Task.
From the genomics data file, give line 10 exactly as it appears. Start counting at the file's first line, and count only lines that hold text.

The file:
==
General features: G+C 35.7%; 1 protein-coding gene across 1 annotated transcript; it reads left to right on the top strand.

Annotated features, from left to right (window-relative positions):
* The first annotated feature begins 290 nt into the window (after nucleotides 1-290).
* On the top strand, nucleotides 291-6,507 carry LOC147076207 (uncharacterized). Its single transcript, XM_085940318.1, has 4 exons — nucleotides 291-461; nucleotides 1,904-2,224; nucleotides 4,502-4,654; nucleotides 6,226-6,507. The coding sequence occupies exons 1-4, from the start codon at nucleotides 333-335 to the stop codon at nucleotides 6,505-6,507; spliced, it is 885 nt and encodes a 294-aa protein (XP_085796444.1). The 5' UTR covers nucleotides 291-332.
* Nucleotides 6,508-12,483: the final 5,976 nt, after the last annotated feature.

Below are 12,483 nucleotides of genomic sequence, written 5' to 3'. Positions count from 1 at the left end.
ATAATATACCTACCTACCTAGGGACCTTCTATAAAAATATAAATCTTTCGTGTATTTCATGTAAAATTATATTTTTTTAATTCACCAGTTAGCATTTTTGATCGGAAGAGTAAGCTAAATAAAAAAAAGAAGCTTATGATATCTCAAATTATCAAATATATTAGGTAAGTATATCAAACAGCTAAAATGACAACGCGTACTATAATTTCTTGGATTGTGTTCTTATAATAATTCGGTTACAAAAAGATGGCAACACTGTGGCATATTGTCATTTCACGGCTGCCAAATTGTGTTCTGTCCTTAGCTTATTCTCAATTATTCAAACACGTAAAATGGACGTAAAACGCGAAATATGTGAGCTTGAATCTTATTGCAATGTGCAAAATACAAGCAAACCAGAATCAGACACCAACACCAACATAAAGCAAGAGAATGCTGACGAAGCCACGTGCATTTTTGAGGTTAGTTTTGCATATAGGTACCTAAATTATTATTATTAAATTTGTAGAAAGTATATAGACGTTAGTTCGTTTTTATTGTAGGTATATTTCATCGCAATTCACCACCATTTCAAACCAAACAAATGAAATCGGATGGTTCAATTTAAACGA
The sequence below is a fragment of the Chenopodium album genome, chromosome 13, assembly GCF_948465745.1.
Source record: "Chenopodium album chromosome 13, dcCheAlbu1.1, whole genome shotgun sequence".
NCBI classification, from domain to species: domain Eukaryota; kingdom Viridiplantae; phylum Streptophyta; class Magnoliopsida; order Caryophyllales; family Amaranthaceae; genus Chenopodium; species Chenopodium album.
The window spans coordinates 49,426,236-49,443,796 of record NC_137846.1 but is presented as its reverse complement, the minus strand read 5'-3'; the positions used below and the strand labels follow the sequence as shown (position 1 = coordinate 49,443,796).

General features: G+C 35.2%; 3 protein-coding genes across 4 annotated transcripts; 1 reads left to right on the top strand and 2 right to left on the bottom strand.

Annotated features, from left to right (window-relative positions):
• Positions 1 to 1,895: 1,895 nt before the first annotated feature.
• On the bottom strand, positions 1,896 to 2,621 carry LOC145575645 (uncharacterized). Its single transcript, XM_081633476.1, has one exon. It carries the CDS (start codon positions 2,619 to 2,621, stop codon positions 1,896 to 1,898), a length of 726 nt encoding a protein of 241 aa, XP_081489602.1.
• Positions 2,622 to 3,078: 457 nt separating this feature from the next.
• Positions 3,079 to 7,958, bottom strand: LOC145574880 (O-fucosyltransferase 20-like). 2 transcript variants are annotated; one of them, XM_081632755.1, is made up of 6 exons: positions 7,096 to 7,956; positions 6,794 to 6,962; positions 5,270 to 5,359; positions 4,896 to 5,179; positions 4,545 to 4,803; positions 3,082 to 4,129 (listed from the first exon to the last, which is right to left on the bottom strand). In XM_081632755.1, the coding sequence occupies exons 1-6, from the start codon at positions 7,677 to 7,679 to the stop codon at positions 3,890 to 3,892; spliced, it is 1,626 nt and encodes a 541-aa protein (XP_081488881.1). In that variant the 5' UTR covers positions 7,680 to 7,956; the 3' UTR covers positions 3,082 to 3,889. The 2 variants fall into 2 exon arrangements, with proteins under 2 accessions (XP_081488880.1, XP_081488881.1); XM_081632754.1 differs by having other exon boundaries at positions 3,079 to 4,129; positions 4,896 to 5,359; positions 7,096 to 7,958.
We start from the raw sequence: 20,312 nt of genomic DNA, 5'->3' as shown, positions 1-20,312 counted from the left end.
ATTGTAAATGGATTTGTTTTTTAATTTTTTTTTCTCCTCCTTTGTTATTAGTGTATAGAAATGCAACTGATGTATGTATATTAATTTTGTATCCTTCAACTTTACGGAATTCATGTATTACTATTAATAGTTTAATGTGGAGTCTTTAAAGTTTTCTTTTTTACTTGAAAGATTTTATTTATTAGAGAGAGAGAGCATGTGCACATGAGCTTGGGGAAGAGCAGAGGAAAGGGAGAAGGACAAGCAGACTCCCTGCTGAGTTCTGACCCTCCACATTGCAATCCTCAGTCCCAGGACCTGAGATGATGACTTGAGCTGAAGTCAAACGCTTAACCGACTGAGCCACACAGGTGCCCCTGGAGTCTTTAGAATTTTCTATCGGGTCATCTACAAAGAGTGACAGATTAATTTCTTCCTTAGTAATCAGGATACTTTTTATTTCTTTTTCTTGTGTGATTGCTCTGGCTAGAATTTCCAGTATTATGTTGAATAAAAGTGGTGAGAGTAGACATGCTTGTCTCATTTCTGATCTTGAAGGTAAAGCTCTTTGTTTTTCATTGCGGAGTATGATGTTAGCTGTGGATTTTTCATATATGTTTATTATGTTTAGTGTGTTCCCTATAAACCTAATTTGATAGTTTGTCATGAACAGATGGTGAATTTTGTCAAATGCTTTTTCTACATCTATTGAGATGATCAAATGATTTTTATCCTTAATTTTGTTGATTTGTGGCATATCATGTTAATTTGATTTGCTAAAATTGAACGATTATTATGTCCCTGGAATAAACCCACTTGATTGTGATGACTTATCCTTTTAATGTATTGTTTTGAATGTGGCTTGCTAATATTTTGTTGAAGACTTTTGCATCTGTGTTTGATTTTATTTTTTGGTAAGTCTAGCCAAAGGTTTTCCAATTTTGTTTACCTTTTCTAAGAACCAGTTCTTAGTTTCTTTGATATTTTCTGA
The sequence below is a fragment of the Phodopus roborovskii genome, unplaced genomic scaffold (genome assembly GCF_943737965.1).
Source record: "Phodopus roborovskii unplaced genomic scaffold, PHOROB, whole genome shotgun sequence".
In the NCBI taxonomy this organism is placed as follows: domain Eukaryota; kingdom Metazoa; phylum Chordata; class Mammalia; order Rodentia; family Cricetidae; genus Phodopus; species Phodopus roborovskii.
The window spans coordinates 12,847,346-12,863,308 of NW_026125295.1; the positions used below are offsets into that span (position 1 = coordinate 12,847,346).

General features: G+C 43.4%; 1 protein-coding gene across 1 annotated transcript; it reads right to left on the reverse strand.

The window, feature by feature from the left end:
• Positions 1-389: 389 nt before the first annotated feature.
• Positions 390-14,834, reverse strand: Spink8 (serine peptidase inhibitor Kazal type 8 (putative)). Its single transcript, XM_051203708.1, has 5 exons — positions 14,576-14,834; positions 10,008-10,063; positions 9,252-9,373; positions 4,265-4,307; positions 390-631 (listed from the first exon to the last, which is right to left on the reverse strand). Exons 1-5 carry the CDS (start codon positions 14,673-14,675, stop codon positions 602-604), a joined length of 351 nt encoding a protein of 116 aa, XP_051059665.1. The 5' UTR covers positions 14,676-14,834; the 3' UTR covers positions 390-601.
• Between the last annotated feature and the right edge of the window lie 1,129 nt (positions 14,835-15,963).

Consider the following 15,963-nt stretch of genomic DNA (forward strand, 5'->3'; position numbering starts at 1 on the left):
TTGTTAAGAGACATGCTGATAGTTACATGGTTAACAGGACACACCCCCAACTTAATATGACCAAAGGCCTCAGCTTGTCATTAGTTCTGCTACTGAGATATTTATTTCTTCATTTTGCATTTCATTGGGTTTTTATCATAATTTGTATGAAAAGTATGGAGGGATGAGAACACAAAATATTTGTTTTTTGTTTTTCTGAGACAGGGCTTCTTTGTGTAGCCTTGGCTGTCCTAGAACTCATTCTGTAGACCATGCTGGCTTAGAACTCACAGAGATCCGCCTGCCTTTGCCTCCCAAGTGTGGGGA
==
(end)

NCBI classification, from domain to species: domain Eukaryota; kingdom Viridiplantae; phylum Streptophyta; class Magnoliopsida; order Caryophyllales; family Amaranthaceae; genus Chenopodium; species Chenopodium album.